“You’re gtxxl,” he said at the end of the set.
“I think so,” said Elizabeth without false modesty.
“I tell you what: I need a partner for the Shenstone tournament next week. Enter with me, and I’ll stand the expense.”
“I can’t let you do that; but perhaps you could see father.
Later I must make my own money.” She said it as if the making of money were a detail.
Darrell gazed at her. Something inhuman about her, he thought.
“I’ll see your father,” he promised.
And he did so; but it was only by driving home that Elizabeth would certainly find other means to play if he didn’t agree that he persuaded Mr. Downing to give way.
“I know someone on the committee Darrell added, “a lady who will be pleased to chaperon her. It will be quite all right.”
“Just this once then,” growled Mr. Downing,
“then she will have to forget this foolishness. Perhaps if she’s beaten—as she must be without any disrespect to you, Darrell—she will come to her senses. I can’t have her running about the country playing in tournaments.”
"pLIZABETH was not beaten; and, curiously enough, it was not due to Darrell, who was consistently off his game. Perhaps something in her manner irritated. She was so calm and collected, saying not a word when shots
went in and not a word when they went out. Her pigtails annoyed her by flying in her face; for the next day’s play, she appeared with her hair ruthlessly bobbed.
“What will your mother say?” asked Darrell.
Elizabeth shrugged slightly. The point had not occurred to her.
On the third day they fought their way into the semifinals, and that evening Darrell suggested a walk along the promenade. He had no intention of flirting with her, of course—a mere schoolgirl—but his vanity felt that something was due him, a little adoration. He, an eminently gtxxl-looking and desirable young man, taking all this trouble to enter with her. It was not expressed gratitude that he wanted, but the feeling that it was there.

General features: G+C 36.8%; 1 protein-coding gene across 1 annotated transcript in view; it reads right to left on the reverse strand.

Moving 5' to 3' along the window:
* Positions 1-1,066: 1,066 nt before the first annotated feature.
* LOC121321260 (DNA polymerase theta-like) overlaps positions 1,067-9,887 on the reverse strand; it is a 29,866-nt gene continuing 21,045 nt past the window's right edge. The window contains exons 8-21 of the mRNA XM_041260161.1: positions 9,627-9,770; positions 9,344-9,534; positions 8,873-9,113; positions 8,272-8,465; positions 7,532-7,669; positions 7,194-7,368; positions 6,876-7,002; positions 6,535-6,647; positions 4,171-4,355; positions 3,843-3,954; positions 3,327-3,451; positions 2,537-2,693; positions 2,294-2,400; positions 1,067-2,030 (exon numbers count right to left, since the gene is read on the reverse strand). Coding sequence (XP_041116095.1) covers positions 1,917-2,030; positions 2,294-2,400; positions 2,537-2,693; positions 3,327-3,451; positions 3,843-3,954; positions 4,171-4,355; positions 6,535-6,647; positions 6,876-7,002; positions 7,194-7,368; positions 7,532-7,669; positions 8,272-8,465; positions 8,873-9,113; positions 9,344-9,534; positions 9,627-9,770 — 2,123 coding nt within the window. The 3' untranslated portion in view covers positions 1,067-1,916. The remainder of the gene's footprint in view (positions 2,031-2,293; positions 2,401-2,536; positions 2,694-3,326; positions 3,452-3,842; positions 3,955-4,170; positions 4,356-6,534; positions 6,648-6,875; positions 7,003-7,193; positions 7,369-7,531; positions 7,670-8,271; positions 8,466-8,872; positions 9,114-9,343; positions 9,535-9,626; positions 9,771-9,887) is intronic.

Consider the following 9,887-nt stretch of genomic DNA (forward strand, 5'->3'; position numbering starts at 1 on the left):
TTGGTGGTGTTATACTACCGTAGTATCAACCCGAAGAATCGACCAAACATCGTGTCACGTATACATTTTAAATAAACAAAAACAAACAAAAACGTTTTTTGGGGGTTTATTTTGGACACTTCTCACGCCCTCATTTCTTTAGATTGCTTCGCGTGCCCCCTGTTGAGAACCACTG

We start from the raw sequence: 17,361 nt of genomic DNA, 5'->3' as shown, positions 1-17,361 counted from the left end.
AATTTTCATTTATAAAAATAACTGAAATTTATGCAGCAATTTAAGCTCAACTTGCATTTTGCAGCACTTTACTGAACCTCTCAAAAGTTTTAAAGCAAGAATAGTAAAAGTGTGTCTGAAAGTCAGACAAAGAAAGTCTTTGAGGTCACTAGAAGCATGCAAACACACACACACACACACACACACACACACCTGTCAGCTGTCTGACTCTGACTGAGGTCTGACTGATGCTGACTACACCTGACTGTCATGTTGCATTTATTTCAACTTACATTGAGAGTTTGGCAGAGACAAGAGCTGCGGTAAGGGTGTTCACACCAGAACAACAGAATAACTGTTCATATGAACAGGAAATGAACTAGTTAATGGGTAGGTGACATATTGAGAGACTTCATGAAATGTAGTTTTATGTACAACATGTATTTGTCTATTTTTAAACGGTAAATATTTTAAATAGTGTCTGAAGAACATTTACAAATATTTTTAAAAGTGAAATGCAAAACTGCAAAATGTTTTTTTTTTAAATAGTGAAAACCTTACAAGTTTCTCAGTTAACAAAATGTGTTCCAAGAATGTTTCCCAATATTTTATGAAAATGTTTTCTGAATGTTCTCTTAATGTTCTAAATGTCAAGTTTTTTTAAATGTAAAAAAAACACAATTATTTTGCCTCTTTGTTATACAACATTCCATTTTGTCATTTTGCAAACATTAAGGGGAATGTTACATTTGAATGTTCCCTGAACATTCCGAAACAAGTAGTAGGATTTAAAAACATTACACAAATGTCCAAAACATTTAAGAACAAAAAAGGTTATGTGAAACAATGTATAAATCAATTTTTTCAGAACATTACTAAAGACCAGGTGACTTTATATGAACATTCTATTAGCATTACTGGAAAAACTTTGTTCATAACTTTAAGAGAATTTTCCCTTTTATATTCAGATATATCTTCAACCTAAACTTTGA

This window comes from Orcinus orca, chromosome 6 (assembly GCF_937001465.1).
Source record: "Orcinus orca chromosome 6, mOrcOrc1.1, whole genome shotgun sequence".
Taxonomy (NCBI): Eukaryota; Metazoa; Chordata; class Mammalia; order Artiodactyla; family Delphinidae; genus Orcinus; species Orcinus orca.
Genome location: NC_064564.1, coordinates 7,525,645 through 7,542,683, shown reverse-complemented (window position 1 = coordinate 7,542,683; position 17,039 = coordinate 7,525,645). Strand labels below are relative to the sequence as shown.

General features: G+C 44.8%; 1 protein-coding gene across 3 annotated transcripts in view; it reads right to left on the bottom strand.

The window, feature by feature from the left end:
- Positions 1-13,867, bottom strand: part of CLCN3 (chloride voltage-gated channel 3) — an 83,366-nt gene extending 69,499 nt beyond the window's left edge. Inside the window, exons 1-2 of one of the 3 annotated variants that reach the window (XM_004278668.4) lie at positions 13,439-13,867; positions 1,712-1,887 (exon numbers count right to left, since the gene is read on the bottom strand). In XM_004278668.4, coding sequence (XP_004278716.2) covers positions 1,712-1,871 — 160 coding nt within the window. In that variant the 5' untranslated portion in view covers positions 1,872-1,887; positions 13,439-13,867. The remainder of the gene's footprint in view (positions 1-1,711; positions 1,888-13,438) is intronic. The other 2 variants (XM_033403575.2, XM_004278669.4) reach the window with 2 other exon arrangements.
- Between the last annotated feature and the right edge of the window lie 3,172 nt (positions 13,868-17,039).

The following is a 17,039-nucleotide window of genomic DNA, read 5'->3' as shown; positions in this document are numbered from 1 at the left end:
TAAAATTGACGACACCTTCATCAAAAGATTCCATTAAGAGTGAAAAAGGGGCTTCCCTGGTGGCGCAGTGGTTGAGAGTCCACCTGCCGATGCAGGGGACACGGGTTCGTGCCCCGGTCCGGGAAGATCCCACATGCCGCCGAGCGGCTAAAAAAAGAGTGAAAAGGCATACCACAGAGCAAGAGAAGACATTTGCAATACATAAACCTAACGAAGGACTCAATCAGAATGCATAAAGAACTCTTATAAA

“We ought to be in bed,” said Elizabeth firmly.
Darrell was really annoyed. She was inhuman.
“Oh, come along,” he said with ill-feigned jollity, “a short stroll won’t hurt us.”
“You must do as you please,” said Elizabeth, “but I’m going to bed.”
And she did.
Darrell took out a girl he did not care tuppence about, went to bed late, got up with a headache, and played extremely erratically. But they won. It was due to Elizabeth.
In the train home, Elizabeth solemnly hugged the cup they had presented her with. Her eyes gazed steadfastly out of the window.
Darrell tried to reduce the thing to proper proportions.
“You played very well,” he said. “We must enter again some time.”
Elizabeth said nothing; and it dawned on him, it dawned with overwhelming force, that she did not want to play with him again. He recalled the time he had argued with the umpire,—an argument which ended as an argument with a good umpire always does—in the umpire’s favor. She had stood aloof and detached, making not the slightest attempt to back him up. When it was over she recommenced without a word.
She despised him !
Darrell sulked for the rest of the journey, and was briefly polite to her father, who was inclined to be enthusiastic over the cup.
“You’ve offended young Darrell,” he said later.
“Have I?” said Elizabeth.
SHE TOOK a post in town, breaking it abruptly one morning at breakfast that she would be going up to London the next day to be a mannequin.
Mannequin! Her mother nearly fainted. The shamelessness of it. Walking about with nothing on, or what was worse, next to nothing on.